# Adding electrical field vectors

1. Sep 29, 2006

### FocusedWolf

I have this standard homework problem to find the electrical field at a point.

I figured out most of the math like the x and y components of the E Field from the two charges acting on the point. I also have the correct answer and i don't understand why the x components of the electrical charge cancel and all that's left is the sum of the two y components.

Here's drawing of problem and me figuring out direction of e fields:

It just looks to me like the y components should cancel and it's the sum of the x components.

2. Sep 29, 2006

### neutrino

If the charges are equal in magnitude, the y-components should cancel, and the resulting field would be twice the x-component (in magnitude) of the field of any one charge.

3. Sep 29, 2006

### FocusedWolf

So your agreeing with my intrepration?

Here is the problem... with "work". they skpped alot of steps, but notices at end says the x components cancel due to symmetry, and not the y. zzz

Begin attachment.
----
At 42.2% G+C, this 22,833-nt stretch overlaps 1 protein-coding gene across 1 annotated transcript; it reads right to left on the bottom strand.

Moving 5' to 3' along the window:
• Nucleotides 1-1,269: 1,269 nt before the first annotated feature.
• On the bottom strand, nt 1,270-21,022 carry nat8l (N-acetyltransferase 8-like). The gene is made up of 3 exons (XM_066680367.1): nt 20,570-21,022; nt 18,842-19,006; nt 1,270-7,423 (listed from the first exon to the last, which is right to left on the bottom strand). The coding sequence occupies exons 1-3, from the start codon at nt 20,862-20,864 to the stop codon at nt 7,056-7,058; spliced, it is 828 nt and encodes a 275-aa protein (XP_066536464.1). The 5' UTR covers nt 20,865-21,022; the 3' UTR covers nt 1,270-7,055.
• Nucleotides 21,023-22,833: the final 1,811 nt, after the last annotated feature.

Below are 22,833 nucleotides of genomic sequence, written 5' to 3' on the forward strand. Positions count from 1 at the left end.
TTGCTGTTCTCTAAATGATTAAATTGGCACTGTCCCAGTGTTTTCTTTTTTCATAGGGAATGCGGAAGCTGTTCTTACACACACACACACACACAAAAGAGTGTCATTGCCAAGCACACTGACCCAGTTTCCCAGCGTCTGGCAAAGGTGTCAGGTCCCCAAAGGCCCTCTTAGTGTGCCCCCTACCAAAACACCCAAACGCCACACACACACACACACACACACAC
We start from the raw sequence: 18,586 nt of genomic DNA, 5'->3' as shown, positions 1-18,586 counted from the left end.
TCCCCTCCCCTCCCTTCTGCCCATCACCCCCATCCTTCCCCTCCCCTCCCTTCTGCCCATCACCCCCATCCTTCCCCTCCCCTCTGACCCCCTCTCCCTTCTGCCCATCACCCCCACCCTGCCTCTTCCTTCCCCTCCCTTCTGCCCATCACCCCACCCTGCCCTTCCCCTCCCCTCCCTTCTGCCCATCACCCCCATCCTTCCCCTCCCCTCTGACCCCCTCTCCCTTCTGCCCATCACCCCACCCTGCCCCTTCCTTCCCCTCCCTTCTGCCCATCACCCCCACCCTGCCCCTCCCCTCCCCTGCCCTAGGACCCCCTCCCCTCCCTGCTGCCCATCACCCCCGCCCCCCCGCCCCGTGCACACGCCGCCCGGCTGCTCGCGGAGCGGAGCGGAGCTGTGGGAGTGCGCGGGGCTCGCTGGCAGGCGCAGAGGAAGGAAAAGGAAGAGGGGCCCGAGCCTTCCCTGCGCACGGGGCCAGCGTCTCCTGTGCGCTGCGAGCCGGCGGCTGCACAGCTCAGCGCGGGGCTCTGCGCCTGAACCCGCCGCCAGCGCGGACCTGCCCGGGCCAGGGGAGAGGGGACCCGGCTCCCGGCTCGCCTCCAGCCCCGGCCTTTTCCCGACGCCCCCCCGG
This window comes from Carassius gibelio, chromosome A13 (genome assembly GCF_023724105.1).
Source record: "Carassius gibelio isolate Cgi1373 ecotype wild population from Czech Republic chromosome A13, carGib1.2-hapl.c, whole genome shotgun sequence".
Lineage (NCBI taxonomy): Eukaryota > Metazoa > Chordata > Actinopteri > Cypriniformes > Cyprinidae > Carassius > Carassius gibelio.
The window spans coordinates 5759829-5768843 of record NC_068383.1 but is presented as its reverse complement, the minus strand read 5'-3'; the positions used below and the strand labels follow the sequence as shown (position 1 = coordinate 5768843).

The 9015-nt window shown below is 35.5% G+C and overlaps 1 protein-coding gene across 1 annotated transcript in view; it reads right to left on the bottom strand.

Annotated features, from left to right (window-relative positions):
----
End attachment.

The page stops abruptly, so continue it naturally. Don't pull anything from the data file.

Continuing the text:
4. Sep 29, 2006

### neutrino

Although not specified, I think they may have defined $$\theta$$ with respect to the y-axis. In that case, what they've stated is correct. $$cos\theta$$ components, and not the "x-components", do cancel out due to symmetry.

5. Sep 29, 2006

### FocusedWolf

Hmm i think i get it...so its its not x = Ecos(theta) and y = Esin(theta) but instead, cause theta is "looking down", x = Esin(theta) and y = Ecos(theta)... so the x's do sum and the y's do cancel... just backwards :rofl:

So if theta was defined from between x axis and P, the "normal" way could be used with x = Ecos(theta)... and get same answer?

6. Sep 29, 2006

### neutrino

The answer would be the same, but your new theta would be pi/2 - old theta.

Remember, the direction of the field does NOT depend upon what coordiante system or the angle convention you use. If you're in doubt, think of it in physical terms.

7. Sep 30, 2006